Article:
On November 6, 1860, voters in the United States went to the polls in an election that ended with Abraham Lincoln as President, in an act that that led to the Civil War. But Lincoln’s actual victory didn’t happen on that day, and his victory wasn’t assured for months.
NCC Staff's posts.
On November 5, 1940, President Franklin D. Roosevelt won a third term in office—an unprecedented act that would be barred by a constitutional amendment a decade later.
In three closely watched state referendums on Tuesday, two states passed expanded right to hunt provisions as state constitutional amendments, while Maine will apparently keep its bear-hunting policy.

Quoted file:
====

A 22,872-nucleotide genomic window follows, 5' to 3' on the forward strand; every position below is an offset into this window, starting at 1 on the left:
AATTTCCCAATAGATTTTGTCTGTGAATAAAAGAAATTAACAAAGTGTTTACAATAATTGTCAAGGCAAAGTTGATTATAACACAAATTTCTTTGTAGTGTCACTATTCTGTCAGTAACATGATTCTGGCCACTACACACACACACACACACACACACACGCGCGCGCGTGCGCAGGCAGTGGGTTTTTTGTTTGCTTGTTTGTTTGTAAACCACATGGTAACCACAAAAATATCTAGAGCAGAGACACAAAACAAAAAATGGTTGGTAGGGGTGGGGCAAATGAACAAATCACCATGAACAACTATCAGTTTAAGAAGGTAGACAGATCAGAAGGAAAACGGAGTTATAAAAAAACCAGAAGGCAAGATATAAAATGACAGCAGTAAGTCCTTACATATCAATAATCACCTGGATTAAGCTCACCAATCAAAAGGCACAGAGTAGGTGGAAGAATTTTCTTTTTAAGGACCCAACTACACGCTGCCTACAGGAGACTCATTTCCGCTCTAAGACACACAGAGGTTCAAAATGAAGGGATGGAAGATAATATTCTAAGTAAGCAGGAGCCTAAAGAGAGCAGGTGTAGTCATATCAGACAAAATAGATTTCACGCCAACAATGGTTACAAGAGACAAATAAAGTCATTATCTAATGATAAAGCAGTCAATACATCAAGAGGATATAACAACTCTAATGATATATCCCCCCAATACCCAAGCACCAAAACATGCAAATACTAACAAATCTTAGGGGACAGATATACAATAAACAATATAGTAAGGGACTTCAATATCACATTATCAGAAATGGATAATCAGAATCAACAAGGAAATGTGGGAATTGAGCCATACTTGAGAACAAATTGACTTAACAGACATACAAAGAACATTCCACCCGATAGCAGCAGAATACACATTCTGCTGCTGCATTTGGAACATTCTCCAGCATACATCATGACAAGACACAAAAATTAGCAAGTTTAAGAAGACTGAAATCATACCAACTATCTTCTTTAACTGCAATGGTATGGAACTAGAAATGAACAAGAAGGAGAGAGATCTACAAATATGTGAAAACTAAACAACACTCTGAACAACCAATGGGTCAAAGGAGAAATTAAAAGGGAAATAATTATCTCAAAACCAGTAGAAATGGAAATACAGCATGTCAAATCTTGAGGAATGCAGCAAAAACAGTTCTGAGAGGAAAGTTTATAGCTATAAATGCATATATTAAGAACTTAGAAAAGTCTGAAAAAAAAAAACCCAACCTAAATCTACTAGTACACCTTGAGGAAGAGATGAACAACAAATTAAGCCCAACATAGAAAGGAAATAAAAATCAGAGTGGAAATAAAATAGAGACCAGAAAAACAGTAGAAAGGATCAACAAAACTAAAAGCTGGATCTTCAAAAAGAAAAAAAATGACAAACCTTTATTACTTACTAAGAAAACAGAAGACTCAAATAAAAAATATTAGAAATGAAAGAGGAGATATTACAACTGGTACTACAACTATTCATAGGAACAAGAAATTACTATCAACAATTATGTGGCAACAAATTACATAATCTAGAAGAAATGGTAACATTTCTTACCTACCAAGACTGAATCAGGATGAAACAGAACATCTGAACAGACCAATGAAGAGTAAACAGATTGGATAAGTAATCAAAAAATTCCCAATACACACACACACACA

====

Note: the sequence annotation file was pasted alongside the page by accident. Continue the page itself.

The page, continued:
When the Republican Party moves to take over control of the United States Senate in January, life will be different in Washington in some significant ways as a Congress controlled fully by the GOP will need to deal with a lame-duck President.
As the Republicans gain control of the United States Senate in early 2015, the new majority party will face two interesting tests of their newly regained powers. Specifically, the GOP leadership will face a decision on how to handle filibuster rules imposed last year by Democrats, and the upcoming nomination hearings for a new Attorney General.